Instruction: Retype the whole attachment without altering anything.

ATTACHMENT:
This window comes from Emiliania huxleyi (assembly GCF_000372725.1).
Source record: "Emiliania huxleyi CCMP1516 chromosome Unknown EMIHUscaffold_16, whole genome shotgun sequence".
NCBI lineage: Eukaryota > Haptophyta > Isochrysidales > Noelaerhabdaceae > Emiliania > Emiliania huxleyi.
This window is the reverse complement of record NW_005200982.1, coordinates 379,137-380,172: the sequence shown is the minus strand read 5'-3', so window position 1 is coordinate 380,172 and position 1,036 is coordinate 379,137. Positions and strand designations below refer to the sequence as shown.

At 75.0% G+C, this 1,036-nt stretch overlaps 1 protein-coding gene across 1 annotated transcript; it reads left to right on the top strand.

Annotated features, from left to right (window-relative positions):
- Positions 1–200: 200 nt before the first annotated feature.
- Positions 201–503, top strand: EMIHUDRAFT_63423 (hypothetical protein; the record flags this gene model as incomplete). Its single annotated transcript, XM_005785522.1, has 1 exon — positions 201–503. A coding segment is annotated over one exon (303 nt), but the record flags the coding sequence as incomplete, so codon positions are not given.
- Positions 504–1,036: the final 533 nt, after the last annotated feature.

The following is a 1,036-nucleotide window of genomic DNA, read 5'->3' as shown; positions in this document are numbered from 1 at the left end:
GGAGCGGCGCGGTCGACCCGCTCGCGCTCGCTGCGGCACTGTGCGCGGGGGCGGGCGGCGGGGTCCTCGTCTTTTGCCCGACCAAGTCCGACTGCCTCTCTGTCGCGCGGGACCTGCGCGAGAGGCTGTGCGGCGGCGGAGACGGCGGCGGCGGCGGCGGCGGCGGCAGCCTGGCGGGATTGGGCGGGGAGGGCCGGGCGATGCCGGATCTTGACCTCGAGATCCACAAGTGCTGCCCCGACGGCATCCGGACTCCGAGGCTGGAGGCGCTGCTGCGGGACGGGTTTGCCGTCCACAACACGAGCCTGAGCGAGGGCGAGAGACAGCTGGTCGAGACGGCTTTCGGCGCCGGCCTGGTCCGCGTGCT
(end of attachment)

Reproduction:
This window comes from Emiliania huxleyi (assembly GCF_000372725.1).
Source record: "Emiliania huxleyi CCMP1516 chromosome Unknown EMIHUscaffold_16, whole genome shotgun sequence".
NCBI lineage: Eukaryota > Haptophyta > Isochrysidales > Noelaerhabdaceae > Emiliania > Emiliania huxleyi.
This window is the reverse complement of record NW_005200982.1, coordinates 379,137-380,172: the sequence shown is the minus strand read 5'-3', so window position 1 is coordinate 380,172 and position 1,036 is coordinate 379,137. Positions and strand designations below refer to the sequence as shown.

At 75.0% G+C, this 1,036-nt stretch overlaps 1 protein-coding gene across 1 annotated transcript; it reads left to right on the top strand.

Annotated features, from left to right (window-relative positions):
- Positions 1–200: 200 nt before the first annotated feature.
- Positions 201–503, top strand: EMIHUDRAFT_63423 (hypothetical protein; the record flags this gene model as incomplete). Its single annotated transcript, XM_005785522.1, has 1 exon — positions 201–503. A coding segment is annotated over one exon (303 nt), but the record flags the coding sequence as incomplete, so codon positions are not given.
- Positions 504–1,036: the final 533 nt, after the last annotated feature.

The following is a 1,036-nucleotide window of genomic DNA, read 5'->3' as shown; positions in this document are numbered from 1 at the left end:
GGAGCGGCGCGGTCGACCCGCTCGCGCTCGCTGCGGCACTGTGCGCGGGGGCGGGCGGCGGGGTCCTCGTCTTTTGCCCGACCAAGTCCGACTGCCTCTCTGTCGCGCGGGACCTGCGCGAGAGGCTGTGCGGCGGCGGAGACGGCGGCGGCGGCGGCGGCGGCGGCAGCCTGGCGGGATTGGGCGGGGAGGGCCGGGCGATGCCGGATCTTGACCTCGAGATCCACAAGTGCTGCCCCGACGGCATCCGGACTCCGAGGCTGGAGGCGCTGCTGCGGGACGGGTTTGCCGTCCACAACACGAGCCTGAGCGAGGGCGAGAGACAGCTGGTCGAGACGGCTTTCGGCGCCGGCCTGGTCCGCGTGCT